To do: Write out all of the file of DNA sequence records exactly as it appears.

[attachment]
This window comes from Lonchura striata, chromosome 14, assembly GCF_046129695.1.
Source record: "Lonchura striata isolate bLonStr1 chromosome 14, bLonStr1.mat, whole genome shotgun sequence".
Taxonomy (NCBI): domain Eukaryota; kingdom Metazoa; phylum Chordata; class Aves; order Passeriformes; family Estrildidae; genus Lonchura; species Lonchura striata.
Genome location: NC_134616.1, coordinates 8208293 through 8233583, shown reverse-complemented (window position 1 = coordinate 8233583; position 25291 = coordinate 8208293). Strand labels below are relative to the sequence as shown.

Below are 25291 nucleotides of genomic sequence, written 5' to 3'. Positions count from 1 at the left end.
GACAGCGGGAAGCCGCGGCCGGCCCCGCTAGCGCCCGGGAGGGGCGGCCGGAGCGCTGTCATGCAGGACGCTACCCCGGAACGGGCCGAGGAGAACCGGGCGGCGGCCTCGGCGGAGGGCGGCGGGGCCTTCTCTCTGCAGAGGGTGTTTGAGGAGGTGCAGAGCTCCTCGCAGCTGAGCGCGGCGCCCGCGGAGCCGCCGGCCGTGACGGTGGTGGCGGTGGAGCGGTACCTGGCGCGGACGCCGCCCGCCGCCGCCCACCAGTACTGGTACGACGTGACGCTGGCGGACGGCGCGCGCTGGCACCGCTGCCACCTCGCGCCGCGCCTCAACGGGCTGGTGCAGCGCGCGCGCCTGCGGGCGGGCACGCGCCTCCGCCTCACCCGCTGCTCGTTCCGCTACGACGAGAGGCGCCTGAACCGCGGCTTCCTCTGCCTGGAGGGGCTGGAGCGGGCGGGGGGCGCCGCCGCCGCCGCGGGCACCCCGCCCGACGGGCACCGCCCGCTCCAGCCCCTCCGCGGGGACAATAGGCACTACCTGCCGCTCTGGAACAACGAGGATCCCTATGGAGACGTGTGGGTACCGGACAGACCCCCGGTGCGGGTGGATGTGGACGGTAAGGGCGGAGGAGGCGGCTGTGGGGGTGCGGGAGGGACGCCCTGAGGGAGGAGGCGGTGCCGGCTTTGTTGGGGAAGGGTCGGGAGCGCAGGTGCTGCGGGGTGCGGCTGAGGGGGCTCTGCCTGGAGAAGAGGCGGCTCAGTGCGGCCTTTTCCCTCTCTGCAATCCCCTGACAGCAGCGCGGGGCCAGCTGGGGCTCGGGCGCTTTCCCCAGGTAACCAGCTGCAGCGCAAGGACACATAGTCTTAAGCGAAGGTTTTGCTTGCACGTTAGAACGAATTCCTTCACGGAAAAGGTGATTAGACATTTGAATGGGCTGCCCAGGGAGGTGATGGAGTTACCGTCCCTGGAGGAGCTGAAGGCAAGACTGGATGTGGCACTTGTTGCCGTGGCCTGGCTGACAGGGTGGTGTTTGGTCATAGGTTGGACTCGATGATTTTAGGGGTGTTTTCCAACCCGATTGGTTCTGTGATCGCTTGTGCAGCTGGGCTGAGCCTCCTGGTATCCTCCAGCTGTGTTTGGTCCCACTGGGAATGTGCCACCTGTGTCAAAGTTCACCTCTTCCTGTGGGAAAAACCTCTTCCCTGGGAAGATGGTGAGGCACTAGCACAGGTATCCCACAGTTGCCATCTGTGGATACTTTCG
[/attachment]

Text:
This window comes from Lonchura striata, chromosome 14, assembly GCF_046129695.1.
Source record: "Lonchura striata isolate bLonStr1 chromosome 14, bLonStr1.mat, whole genome shotgun sequence".
Taxonomy (NCBI): domain Eukaryota; kingdom Metazoa; phylum Chordata; class Aves; order Passeriformes; family Estrildidae; genus Lonchura; species Lonchura striata.
Genome location: NC_134616.1, coordinates 8208293 through 8233583, shown reverse-complemented (window position 1 = coordinate 8233583; position 25291 = coordinate 8208293). Strand labels below are relative to the sequence as shown.

Below are 25291 nucleotides of genomic sequence, written 5' to 3'. Positions count from 1 at the left end.
GACAGCGGGAAGCCGCGGCCGGCCCCGCTAGCGCCCGGGAGGGGCGGCCGGAGCGCTGTCATGCAGGACGCTACCCCGGAACGGGCCGAGGAGAACCGGGCGGCGGCCTCGGCGGAGGGCGGCGGGGCCTTCTCTCTGCAGAGGGTGTTTGAGGAGGTGCAGAGCTCCTCGCAGCTGAGCGCGGCGCCCGCGGAGCCGCCGGCCGTGACGGTGGTGGCGGTGGAGCGGTACCTGGCGCGGACGCCGCCCGCCGCCGCCCACCAGTACTGGTACGACGTGACGCTGGCGGACGGCGCGCGCTGGCACCGCTGCCACCTCGCGCCGCGCCTCAACGGGCTGGTGCAGCGCGCGCGCCTGCGGGCGGGCACGCGCCTCCGCCTCACCCGCTGCTCGTTCCGCTACGACGAGAGGCGCCTGAACCGCGGCTTCCTCTGCCTGGAGGGGCTGGAGCGGGCGGGGGGCGCCGCCGCCGCCGCGGGCACCCCGCCCGACGGGCACCGCCCGCTCCAGCCCCTCCGCGGGGACAATAGGCACTACCTGCCGCTCTGGAACAACGAGGATCCCTATGGAGACGTGTGGGTACCGGACAGACCCCCGGTGCGGGTGGATGTGGACGGTAAGGGCGGAGGAGGCGGCTGTGGGGGTGCGGGAGGGACGCCCTGAGGGAGGAGGCGGTGCCGGCTTTGTTGGGGAAGGGTCGGGAGCGCAGGTGCTGCGGGGTGCGGCTGAGGGGGCTCTGCCTGGAGAAGAGGCGGCTCAGTGCGGCCTTTTCCCTCTCTGCAATCCCCTGACAGCAGCGCGGGGCCAGCTGGGGCTCGGGCGCTTTCCCCAGGTAACCAGCTGCAGCGCAAGGACACATAGTCTTAAGCGAAGGTTTTGCTTGCACGTTAGAACGAATTCCTTCACGGAAAAGGTGATTAGACATTTGAATGGGCTGCCCAGGGAGGTGATGGAGTTACCGTCCCTGGAGGAGCTGAAGGCAAGACTGGATGTGGCACTTGTTGCCGTGGCCTGGCTGACAGGGTGGTGTTTGGTCATAGGTTGGACTCGATGATTTTAGGGGTGTTTTCCAACCCGATTGGTTCTGTGATCGCTTGTGCAGCTGGGCTGAGCCTCCTGGTATCCTCCAGCTGTGTTTGGTCCCACTGGGAATGTGCCACCTGTGTCAAAGTTCACCTCTTCCTGTGGGAAAAACCTCTTCCCTGGGAAGATGGTGAGGCACTAGCACAGGTATCCCACAGTTGCCATCTGTGGATACTTTCG